It Helps To Have Presence

There are many different ways to be a leader in your library or on your campus, and you can lead from any position in the library. Being willing to step up and take responsibility as the idea champion for a project is one way to establish yourself as a library leader. Spotting new trends, connecting the dots and putting it all together to develop an innovative service is another way to express leadership. Seeing things on your campus that need to be accomplished and taking the first step toward getting things done will help establish the library as a campus leader. But no matter what you do or how you do it, it helps to establish presence. But what does it mean to have presence, and how would you go about developing it? Do some people have a natural presence or is it a quality you can learn and acquire?

So how do you know when you’ve achieved this intangible thing we call presence? Chances are you may not know the answer to this question until you encounter your crucible. In the book Crucibles of Leadership, Robert J. Thomas profiles many leaders who were tested by way of experiencing a personal crucible. A crucible is the vessel in which alchemists attempted to turn base metals into gold. Thomas writes:

We can think of a crucible as a transformative experience from which a person extracts his or her gold: a new or altered sense of identity…Crucibles are not life stages…like moving from adolescence to adulthood…Crucibles are more like trials or tests that corner individuals and force them to answer questions about who they are and what is really important to them.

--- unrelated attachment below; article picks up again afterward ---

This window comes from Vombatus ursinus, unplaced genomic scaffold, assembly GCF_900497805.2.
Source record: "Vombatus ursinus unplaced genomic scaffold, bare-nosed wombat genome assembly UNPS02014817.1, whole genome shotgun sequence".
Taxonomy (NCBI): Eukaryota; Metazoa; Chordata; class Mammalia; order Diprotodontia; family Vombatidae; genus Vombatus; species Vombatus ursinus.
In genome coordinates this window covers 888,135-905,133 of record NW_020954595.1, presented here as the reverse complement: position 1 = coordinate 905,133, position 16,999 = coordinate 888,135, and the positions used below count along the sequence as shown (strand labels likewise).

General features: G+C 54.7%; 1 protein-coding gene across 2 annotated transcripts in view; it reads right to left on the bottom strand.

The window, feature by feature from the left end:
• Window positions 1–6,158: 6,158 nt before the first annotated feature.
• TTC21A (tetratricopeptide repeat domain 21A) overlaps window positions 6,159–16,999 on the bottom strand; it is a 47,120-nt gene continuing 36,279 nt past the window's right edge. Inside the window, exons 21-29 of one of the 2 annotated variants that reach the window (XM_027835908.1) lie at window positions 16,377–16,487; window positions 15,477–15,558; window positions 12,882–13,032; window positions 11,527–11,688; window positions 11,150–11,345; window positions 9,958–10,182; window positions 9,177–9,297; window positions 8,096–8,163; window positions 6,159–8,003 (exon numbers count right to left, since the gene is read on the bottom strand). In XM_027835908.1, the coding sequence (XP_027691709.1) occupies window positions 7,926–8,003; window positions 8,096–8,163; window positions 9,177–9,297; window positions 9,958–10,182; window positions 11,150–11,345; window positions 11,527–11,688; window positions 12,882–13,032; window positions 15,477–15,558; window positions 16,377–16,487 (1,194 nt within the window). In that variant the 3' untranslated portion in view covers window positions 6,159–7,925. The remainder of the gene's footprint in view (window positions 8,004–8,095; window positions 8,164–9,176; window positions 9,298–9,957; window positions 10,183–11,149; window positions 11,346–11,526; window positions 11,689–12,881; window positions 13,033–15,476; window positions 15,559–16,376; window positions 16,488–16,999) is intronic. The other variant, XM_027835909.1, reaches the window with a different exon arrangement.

There are dozens of state, regional and national library leadership programs, and they cover many issues that emerging and experienced leaders must know. But I suspect that few offer authentic practice for developing a presence. In Thomas’ book most leaders describe a crisis or catastrophic experience that defined their crucible. Such events cannot easily be manufactured in a seminar setting. Often it is a test of fire that one must prepare for and emerge from successfully. Then you will know you have experienced your crucible.

But a simple test of presence for any leader, is being called upon to speak spontaneously about your library or a library-related issue, such as scholarly communications. For example, at a campus meeting the college president calls upon you, as the representative of the library, to share your vision for a 21st century library, to share your perspective on a recent news item about the changing academic library, or to explain how the library best serves as the heart of campus. Great leaders can speak extemporaneously with great presence so that they inspire others – or at least reassure their colleagues that someone has a command of the situation. How do you prepare for that? Developing presence is a challenge.

According to John Baldoni, presence is not the same as having charisma. In a recent post at his blog he writes: